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A final word needs to be said about the considerable importance of this letter to today’s church.  The cosmopolitan character of the city and church, the strident individualism that emerges in so many of their behavioral aberrations, the arrogance that attends their understanding of spirituality, the accommodation of the gospel to the surrounding culture in so many ways- these and many other features of the Corinthian church are but mirrors held up before the church of today.  Likewise the need for discipleship modeled after the ‘weakness’ of Christ (4:9-13), for love to rule over all (13:1-13), for edification to be the aim of worship (14:1-33), for sexual immorality to be seen for what it is (5:1-13; 6:12-20), for the expectation of marriages to be permanent (7:1-40)- these and many others are every bit as relevant to us as to those to whom they were first spoken.

Gordon Fee, The First Epistle to the Corinthians, NICNT, pp19-20.

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Richard Bauckham’s book, The Theology of the Book of Revelation, is, in my opinion, the best book written on Revelation (at least for a non-commentary).  Among many strong points, he demonstrates the intentional contrast between the city of Babylon (which is Rome for John’s readers), portrayed as the harlot (chapters 17-18) and the New Jerusalem, seen in chapters 21-22.  I’ve mentioned previously how I’m trying to understand better how Revelation works as a narrative, and the use of contrast is a fairly common literary device in narratives.  I present Bauckham’s breakdown of this contrast (from pages 131-132).

  1. The chaste bride, the wife of the Lamb (21:2, 9) vs. the harlot with whom the kings of the earth fornicate (17:2)
  2. Her splendour is the glory of God (21:11-21) vs. Babylon’s splendour from exploiting her empire (17:4; 18:12-13, 16)
  3. The nations walk by her light, which is the glory of God (21:24) vs. Babylon’s corruption and deception of the nations (17:2, 18:3, 23; 19:2)
  4. The kings of the earth bring their glory into her (i.e., their worship and submission to God: 21:24) vs. Babylon rules over the kings of the earth (17:18)
  5. They bring the glory and honour of the nations into her (i.e., glory to God: 21:26) vs. Babylon’s luxurious wealth extorted from all the world (18:12-17)
  6. Uncleannes, abomination, and falsehood are excluded (21:27) vs. Babylon’s abominations, impurities, deceptions (18:12-17)
  7. The water of life and the tree of life for the healing of the nations (21:6; 22:1-2) vs. Babylon’s wine which makes the nations drunk (14:8; 17:2; 18:3)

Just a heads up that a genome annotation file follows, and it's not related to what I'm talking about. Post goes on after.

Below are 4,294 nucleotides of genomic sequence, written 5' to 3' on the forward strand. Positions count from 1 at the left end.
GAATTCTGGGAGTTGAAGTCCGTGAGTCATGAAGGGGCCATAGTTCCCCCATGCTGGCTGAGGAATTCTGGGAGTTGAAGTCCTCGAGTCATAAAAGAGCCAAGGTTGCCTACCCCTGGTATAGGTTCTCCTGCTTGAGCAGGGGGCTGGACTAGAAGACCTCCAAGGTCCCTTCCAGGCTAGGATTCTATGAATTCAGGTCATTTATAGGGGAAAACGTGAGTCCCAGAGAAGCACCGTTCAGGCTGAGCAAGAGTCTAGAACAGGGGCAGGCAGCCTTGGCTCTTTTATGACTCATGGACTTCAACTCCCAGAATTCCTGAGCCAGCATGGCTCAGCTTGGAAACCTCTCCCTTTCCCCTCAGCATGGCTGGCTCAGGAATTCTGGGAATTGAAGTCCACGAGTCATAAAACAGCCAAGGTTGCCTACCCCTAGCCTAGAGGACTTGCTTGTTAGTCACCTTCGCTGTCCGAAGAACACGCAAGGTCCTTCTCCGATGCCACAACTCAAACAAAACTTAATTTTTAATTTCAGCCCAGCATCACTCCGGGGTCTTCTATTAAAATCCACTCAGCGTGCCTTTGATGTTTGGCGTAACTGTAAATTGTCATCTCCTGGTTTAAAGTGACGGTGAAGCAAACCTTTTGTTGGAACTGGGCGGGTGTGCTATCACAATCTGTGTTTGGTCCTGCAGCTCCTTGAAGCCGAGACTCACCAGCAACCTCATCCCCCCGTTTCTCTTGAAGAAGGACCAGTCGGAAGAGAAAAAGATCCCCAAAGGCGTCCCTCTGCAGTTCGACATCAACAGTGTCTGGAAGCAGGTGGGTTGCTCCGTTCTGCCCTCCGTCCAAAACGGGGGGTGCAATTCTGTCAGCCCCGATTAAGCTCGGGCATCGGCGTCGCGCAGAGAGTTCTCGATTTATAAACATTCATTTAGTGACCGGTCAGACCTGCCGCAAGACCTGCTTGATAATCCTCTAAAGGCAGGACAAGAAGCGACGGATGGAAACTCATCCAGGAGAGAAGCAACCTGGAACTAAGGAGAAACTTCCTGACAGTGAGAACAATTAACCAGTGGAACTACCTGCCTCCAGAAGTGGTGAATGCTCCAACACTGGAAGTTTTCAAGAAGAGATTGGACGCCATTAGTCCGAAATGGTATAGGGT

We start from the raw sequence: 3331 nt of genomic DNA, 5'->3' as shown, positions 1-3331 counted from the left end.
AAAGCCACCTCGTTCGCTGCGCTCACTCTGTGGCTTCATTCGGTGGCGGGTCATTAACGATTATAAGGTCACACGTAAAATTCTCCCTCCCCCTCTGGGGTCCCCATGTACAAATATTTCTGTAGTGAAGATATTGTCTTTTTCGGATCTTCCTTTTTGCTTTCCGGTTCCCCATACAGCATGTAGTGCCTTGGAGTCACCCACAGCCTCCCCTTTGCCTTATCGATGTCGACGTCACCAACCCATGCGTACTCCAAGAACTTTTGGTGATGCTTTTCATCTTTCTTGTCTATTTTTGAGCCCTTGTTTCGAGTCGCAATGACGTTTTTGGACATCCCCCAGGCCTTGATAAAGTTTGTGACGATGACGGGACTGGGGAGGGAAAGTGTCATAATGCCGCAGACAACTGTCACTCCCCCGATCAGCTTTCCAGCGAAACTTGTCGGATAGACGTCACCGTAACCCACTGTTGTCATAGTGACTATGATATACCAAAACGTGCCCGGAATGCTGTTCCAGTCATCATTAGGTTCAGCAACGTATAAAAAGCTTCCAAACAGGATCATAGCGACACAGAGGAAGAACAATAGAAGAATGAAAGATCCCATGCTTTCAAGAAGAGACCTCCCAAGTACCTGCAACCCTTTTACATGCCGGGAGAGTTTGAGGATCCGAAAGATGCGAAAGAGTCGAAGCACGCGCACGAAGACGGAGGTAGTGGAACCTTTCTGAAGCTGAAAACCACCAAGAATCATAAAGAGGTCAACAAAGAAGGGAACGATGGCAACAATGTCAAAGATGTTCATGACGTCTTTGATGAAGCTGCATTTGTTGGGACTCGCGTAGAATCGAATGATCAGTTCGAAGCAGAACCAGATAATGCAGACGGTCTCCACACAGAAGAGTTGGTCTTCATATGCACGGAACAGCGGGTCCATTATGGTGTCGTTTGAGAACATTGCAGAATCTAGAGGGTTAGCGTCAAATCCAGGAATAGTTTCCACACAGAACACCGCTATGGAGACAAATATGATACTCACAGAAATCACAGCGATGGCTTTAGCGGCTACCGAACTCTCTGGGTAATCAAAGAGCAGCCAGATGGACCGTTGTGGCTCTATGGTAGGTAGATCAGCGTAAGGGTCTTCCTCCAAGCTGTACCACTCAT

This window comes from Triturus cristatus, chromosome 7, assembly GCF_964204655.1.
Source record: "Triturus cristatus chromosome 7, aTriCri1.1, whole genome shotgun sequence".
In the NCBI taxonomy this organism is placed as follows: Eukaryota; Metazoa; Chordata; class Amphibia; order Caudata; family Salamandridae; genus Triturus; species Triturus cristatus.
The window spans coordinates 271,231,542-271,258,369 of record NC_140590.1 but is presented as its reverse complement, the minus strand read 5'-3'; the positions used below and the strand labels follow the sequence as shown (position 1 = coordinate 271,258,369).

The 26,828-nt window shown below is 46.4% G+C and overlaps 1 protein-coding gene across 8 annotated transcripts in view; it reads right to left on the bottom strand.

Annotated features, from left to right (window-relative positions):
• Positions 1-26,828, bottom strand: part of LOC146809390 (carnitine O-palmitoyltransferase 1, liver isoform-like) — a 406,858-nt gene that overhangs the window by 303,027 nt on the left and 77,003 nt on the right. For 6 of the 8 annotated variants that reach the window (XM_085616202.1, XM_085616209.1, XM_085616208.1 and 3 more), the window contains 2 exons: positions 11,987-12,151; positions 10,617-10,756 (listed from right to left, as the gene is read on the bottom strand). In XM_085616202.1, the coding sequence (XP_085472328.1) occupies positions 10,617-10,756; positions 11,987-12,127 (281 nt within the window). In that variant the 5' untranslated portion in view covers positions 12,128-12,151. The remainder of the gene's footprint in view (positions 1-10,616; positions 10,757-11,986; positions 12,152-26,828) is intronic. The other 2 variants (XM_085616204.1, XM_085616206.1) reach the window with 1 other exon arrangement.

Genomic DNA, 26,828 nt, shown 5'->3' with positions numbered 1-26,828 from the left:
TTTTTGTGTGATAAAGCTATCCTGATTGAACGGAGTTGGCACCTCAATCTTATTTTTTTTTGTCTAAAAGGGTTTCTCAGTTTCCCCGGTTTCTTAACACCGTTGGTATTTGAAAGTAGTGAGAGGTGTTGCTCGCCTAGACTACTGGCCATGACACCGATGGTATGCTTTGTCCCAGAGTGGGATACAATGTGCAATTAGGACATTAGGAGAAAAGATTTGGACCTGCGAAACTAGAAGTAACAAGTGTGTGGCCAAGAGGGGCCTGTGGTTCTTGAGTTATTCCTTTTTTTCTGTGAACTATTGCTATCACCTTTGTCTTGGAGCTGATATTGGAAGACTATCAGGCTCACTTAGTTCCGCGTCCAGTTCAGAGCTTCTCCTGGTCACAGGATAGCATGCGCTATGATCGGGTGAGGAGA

8. Life and healing (22:1-2) vs. the blood of slaughter (17:6; 18:24)
  9. God’s people are called to enter the New Jerusalem (22:14) vs. God’s people are called to come out of Babylon (18:4)

I find this list not only to be a convincing demonstration of the intentional juxtaposition of the two cities, I also find it convicting.  How often do we settle for accepting life in Babylon when we were made for the New Jerusalem?

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We’re about to embark on a three week course on Revelation at our church’s training school, taught by none other than the great Danny.  To help him out, I sent him a list of points that he will want to stress in the class, to avoid common pitfalls.  I only had six points; he gave me the seventh, making the number appropriate for Revelation.  See if you can spot how many errors there are in our suggestions, and please comment with some of your own:

<sarcasm>

  1. Try to think about what each element in Revelation (bowls, beasts, trumpets, frogs, locusts) represents today, since John probably saw images of 21st century technology (locusts=helicopters?) and didn’t know what to call them.
  2. Don’t worry about the Old Testament.  All of the imagery in Revelation is fresh, and unique to John’s letter.  If you search through the OT, especially the prophetical books, you’ll just get bogged down.
  3. Think chronologically.  John is meticulous about placing things in chronological order.  It will help you decide which dispensation he is talking about, and calculate the dates of certain events.**
  4. If you don’t have enough time to read the whole book, you can focus on two things:  (a) What ‘666’ means, and (b) how to interpret 20:1-10.  These are summary headings of what John is saying, and are keys to interpretation.  If you preach 20:1-10, you’ve preached Revelation; no two passages are more important and exhaustive of the book’s meaning.  Christian eschatology is the millenium.
  5. Bear in mind that Revelation is the only book in the New Testament that is eschatological in nature, and exclusively so.  The other NT writers, Jesus inclusive, simply do not address it.
  6. Read the “Left Behind” series to get a clearer picture of what John is talking about.
  7. Make sure you clip news articles regarding the Middle East to compare to Revelation.  You never know when an evil dictator will be revealed to have his first, middle and last names with 6 letters each.

</sarcasm>

Related to the snarkiness above, you’ll note that I’ve not posted in many a week.  As evidenced above, this is mostly because I have nothing interesting to say these days.  Although nobody has complained, I’m hoping to get one (serious) post in before my next child is born, which is in roughly 3 weeks.

**I drive by a stop sign on my way to work that has a bumper sticker on the back of it reading “Jesus is returning on October 21, 1992.”  Clearly these folks didn’t take point #3 to heart.

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Wright on the Resurrection

Derek at Covenant of Love posted this video this morning.  Thought I’d steal it and post it here. 

Happy Easter!